Italian food

What we normally cook: pineapple pizza, spaghetti with red liquid, spaghetti with white liquid, lasagne with red and white liquid

Put down the pizza and pasta non-Italians, you’ve already done enough damage.

Try aubergine parmigiana or cook the beautifully rich osso buco with ethically raised veal. You can surely scrape together egg yolks, sugar and wine from your student fridge to make the simple and sweet zabaglione for dessert.


Japanese food

What we normally cook: hot dog sushi, sashimi, katsu, ramen

Japan is a feast of flavours, many of which you won’t have eaten outside of the country or a few niche restaurants in big cities.

Try yakitori barbecued chicken skewers or onigiri stuffed rice triangles for a snack. Eat yakisoba noodles and mouth-watering fried chicken karaage. There are also lots of dishes Japan has made its own, with Hawaiian burgers being particularly popular and crepes filled with slices of cheesecake and other beautiful things.


Mexican food

What we normally cook: fajitas, enchiladas, quesadillas, burritos, tacos, chilli con carne

Believe it or not, Mexican food does not end when the tortillas stop flying. Empanadas have started to appear in the UK but we need them more than Cornish pasties (steps away from the comments section).

Try tamales, delicious steamed corn dough encasing your chosen filling, or scrambled eggs with tomatoes, onions and jalapenos in the colour of the national flag. The country has an endless array of salsas, soups and stews to investigate. Try to cook without a sachet of seasoning.


Portugese food - Flickr Alpha avlxyz

What we normally cook: chicken from a South African restaurant

Don’t worry we aren’t going to take away your Nando’s. But embrace the full range of Portugese food, including fish, spices and sunny flavours.

Try cod with potato, onion and scrambled egg in Bacalhau à Brás, grilled sardines or a francesinha sandwich with meat drowned in melted cheese and a tomato and beer sauce.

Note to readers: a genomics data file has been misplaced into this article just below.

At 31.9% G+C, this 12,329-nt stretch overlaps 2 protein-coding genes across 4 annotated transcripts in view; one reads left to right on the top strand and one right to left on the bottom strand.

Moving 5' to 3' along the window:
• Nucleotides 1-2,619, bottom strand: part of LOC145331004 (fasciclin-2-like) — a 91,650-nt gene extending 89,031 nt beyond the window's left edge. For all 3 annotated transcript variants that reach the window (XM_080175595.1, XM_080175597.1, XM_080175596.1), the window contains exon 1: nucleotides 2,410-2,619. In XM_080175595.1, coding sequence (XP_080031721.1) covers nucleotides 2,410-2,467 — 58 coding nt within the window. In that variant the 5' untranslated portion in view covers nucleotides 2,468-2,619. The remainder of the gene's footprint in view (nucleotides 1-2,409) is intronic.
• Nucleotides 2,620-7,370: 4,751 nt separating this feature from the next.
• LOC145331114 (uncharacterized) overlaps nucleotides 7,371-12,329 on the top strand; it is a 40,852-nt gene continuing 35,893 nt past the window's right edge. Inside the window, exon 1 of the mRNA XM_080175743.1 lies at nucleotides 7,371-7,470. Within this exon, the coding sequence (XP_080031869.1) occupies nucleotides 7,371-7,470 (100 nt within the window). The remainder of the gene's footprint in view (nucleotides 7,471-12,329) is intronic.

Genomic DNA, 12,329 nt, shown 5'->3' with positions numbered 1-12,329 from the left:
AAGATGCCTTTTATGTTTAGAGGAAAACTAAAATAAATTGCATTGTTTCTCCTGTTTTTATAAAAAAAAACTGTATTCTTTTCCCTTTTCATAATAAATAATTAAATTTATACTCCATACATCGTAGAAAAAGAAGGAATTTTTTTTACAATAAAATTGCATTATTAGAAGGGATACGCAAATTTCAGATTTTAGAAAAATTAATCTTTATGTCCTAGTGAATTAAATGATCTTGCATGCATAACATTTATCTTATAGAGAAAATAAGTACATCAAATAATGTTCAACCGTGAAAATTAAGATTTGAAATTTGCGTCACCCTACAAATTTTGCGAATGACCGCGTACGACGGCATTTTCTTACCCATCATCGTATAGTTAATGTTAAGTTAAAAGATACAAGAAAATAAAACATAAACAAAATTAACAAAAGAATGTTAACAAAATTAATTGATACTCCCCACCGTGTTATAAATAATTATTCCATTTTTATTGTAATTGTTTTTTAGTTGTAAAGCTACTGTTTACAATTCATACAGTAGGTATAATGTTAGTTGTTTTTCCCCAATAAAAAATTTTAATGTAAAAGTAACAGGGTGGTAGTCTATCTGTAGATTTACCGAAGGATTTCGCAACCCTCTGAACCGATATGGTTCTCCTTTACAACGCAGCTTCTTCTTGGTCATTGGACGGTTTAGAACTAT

Spanish food

What we normally cook: patatas bravas, chorizo, paella, churros

Bring your holiday home with some authentic Spanish dishes.

Try an easy Fabada Asturiana to ease you into new ideas with a rich and filling bean stew. You can buy frozen octopus in British supermarkets now, so pulpo a la feria is a shout for an adventurous special occasion. Venture further afield to the Canary Islands by dipping into recipes for delicious mojo sauces.


Thai food

What we normally cook: red or green

We can’t promise that you will be able to recreate the smells, sounds and sights of street food at home, but there are plenty of Thai dishes to discover.

Try Lad Na, street food style noodles in a rich gravy of meats and fresh Thai flavours. Laap is a fresh and easy way to serve minced meat with lime, fish sauce and herbs. If you can brave it, try Pla Rad Rrik , a whole fried fish topped with a sweet and spicy sauce.

Whatever you choose to cook, be adventurous and bold and push yourself out of your comfort zone sometimes. Your flatmates will thank you and you can always reach for a takeaway if it all goes wrong.

If you love sharing the beauty of the world and its food with other people, the Tourism & Hospitality industry might satisfy your appetite and wanderlust. We have courses in Coventry and London that can get your career started.